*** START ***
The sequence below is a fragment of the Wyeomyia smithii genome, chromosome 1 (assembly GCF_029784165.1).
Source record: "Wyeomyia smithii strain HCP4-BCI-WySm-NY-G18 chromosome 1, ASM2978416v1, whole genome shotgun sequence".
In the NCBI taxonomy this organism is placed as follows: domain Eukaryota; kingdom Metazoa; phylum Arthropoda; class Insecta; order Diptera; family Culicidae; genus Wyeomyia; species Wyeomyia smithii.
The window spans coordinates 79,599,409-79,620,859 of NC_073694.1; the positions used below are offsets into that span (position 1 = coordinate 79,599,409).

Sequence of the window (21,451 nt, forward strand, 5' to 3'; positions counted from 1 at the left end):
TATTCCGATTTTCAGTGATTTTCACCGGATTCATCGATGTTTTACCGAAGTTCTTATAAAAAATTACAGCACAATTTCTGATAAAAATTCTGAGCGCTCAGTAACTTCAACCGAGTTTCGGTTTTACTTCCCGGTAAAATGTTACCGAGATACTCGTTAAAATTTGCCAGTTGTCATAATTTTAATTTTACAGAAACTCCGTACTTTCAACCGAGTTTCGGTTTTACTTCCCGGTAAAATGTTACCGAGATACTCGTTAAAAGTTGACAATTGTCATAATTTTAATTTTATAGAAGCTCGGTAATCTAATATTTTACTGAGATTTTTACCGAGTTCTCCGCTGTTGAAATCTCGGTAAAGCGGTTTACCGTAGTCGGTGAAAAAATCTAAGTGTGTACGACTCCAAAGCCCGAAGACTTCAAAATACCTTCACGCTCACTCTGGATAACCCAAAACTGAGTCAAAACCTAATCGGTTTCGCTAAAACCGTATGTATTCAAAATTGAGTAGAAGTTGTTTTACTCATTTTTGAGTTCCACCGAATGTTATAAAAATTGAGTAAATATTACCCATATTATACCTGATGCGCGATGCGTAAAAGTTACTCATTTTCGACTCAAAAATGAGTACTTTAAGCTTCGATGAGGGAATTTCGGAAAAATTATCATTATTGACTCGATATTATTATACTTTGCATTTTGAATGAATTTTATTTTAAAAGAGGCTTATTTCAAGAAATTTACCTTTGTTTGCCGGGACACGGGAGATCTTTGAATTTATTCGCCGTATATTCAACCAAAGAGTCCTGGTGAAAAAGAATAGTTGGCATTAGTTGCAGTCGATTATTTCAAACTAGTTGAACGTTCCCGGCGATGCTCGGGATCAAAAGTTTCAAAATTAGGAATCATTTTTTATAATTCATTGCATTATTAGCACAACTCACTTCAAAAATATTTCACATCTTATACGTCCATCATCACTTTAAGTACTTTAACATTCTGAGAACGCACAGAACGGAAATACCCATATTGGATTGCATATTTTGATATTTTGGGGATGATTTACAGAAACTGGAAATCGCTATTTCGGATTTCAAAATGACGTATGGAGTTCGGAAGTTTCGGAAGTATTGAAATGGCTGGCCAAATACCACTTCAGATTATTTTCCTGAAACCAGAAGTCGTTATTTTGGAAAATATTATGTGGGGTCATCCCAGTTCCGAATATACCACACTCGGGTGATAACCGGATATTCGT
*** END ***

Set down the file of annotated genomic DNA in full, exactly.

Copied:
The sequence below is a fragment of the Wyeomyia smithii genome, chromosome 1 (assembly GCF_029784165.1).
Source record: "Wyeomyia smithii strain HCP4-BCI-WySm-NY-G18 chromosome 1, ASM2978416v1, whole genome shotgun sequence".
In the NCBI taxonomy this organism is placed as follows: domain Eukaryota; kingdom Metazoa; phylum Arthropoda; class Insecta; order Diptera; family Culicidae; genus Wyeomyia; species Wyeomyia smithii.
The window spans coordinates 79,599,409-79,620,859 of NC_073694.1; the positions used below are offsets into that span (position 1 = coordinate 79,599,409).

Sequence of the window (21,451 nt, forward strand, 5' to 3'; positions counted from 1 at the left end):
TATTCCGATTTTCAGTGATTTTCACCGGATTCATCGATGTTTTACCGAAGTTCTTATAAAAAATTACAGCACAATTTCTGATAAAAATTCTGAGCGCTCAGTAACTTCAACCGAGTTTCGGTTTTACTTCCCGGTAAAATGTTACCGAGATACTCGTTAAAATTTGCCAGTTGTCATAATTTTAATTTTACAGAAACTCCGTACTTTCAACCGAGTTTCGGTTTTACTTCCCGGTAAAATGTTACCGAGATACTCGTTAAAAGTTGACAATTGTCATAATTTTAATTTTATAGAAGCTCGGTAATCTAATATTTTACTGAGATTTTTACCGAGTTCTCCGCTGTTGAAATCTCGGTAAAGCGGTTTACCGTAGTCGGTGAAAAAATCTAAGTGTGTACGACTCCAAAGCCCGAAGACTTCAAAATACCTTCACGCTCACTCTGGATAACCCAAAACTGAGTCAAAACCTAATCGGTTTCGCTAAAACCGTATGTATTCAAAATTGAGTAGAAGTTGTTTTACTCATTTTTGAGTTCCACCGAATGTTATAAAAATTGAGTAAATATTACCCATATTATACCTGATGCGCGATGCGTAAAAGTTACTCATTTTCGACTCAAAAATGAGTACTTTAAGCTTCGATGAGGGAATTTCGGAAAAATTATCATTATTGACTCGATATTATTATACTTTGCATTTTGAATGAATTTTATTTTAAAAGAGGCTTATTTCAAGAAATTTACCTTTGTTTGCCGGGACACGGGAGATCTTTGAATTTATTCGCCGTATATTCAACCAAAGAGTCCTGGTGAAAAAGAATAGTTGGCATTAGTTGCAGTCGATTATTTCAAACTAGTTGAACGTTCCCGGCGATGCTCGGGATCAAAAGTTTCAAAATTAGGAATCATTTTTTATAATTCATTGCATTATTAGCACAACTCACTTCAAAAATATTTCACATCTTATACGTCCATCATCACTTTAAGTACTTTAACATTCTGAGAACGCACAGAACGGAAATACCCATATTGGATTGCATATTTTGATATTTTGGGGATGATTTACAGAAACTGGAAATCGCTATTTCGGATTTCAAAATGACGTATGGAGTTCGGAAGTTTCGGAAGTATTGAAATGGCTGGCCAAATACCACTTCAGATTATTTTCCTGAAACCAGAAGTCGTTATTTTGGAAAATATTATGTGGGGTCATCCCAGTTCCGAATATACCACACTCGGGTGATAACCGGATATTCGT